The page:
Morgan, Adrienne L.
The history of African Americans seeking medical education in the United States is rooted in a legacy of racial segregation, cultural constructs, and legal doctrine that differs from other ethnic and racial groups. The disturbing results of this legacy are that while African Americans account for 12.9% of the U.S. population, they only account for…
Bell, Edward E.
Background: Schools across America spend money, invest in programs, and sponsor workshops, offer teacher incentives, raise accountability standards, and even evoke the name of Obama in efforts to raise the academic achievement of African American males. Incarceration and college retention rates point to a dismal plight for many African American…
Gibson, Priscilla A; Haight, Wendy
In this qualitative study, the authors examined the culturally nuanced meanings of out-of-school suspensions for 30 lower income caregivers of African American children suspended from school. Caregivers were invited to describe their experiences of their children's suspensions during in-depth, individual, audiotaped interviews. Caregivers generally valued their children's school success, recognized when their children had misbehaved, and supported educators' imposition of appropriate consequences. Out-of-school suspensions, however, were rarely viewed as appropriate consequences. On the contrary, caregivers produced emotionally laden moral narratives that generally characterized their children's suspensions as unjust; harmful to children; negligent in helping children with underlying problems such as bullying; undermining parents' racial socialization; and, in general, racially problematic. Suspensions also contributed to some families' withdrawal from participation in their schools. Understanding how caregivers experience children's out-of-school suspensions provides important clues to how families and schools can work together to effectively reduce racial disparities in out-of-school suspensions.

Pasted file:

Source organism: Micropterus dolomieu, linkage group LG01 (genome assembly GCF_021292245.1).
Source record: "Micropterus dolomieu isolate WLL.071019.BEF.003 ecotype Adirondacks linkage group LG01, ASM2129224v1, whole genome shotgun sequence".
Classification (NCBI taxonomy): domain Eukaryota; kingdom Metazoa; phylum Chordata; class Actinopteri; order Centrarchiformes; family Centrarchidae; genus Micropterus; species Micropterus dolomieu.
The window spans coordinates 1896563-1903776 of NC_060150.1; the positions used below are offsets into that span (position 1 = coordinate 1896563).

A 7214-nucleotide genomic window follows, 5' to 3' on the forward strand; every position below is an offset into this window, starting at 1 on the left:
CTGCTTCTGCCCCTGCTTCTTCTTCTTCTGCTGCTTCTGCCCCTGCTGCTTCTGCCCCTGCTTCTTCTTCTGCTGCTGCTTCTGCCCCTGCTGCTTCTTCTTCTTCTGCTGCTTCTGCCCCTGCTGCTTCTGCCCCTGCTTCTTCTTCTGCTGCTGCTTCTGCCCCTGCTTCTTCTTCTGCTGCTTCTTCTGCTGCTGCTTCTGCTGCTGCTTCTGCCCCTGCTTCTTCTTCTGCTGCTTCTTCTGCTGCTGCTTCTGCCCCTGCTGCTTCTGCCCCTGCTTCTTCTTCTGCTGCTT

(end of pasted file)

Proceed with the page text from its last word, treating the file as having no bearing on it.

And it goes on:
Waters, Sharon Campbell
A variety of previous studies have suggested that inaccurate, stereotypical or missing media depictions of science, engineering, and technology (SET) workers and fields have contributed to a growing shortage of youth interested in pursuing careers within the scientific endeavor. However, studies on the perceptions of African American youth have not usually been the focus of such research. In this exploratory study, in-depth interviews were conducted with 34 fifth grade African American students to determine the relative influence television and film portrayals of SET workers had on these children's perceptions of roles in SET fields and careers and school coursework related to them. Framed within the theoretical perspectives of cultivation analysis and the construction of social reality, results indicated the majority of participants perceived scientists as ambiguous, possessing either mythic characteristics of the fantastic persona or they saw them as altruistically inclined figures that saved the world from disease, destruction, and decay. Television and film portrayals of SET workers were found in varying degrees and ways to shape these African American children's perceptions toward SET careers. While children exhibited self-concepts about SET workers that were sometimes idealistic, distorted, or unrealistic, most had favorable perceptions toward math and science courses in school. However, it was the absence of television and film portrayals of African Americans in SET roles that was problematic for the majority of students. Recommendations for media producers, educators, scientific research foundations, and parents were suggested to dispel some of these commonly found media stereotypes of SET workers and African Americans in these roles and their effects.
Whitney, Frances M.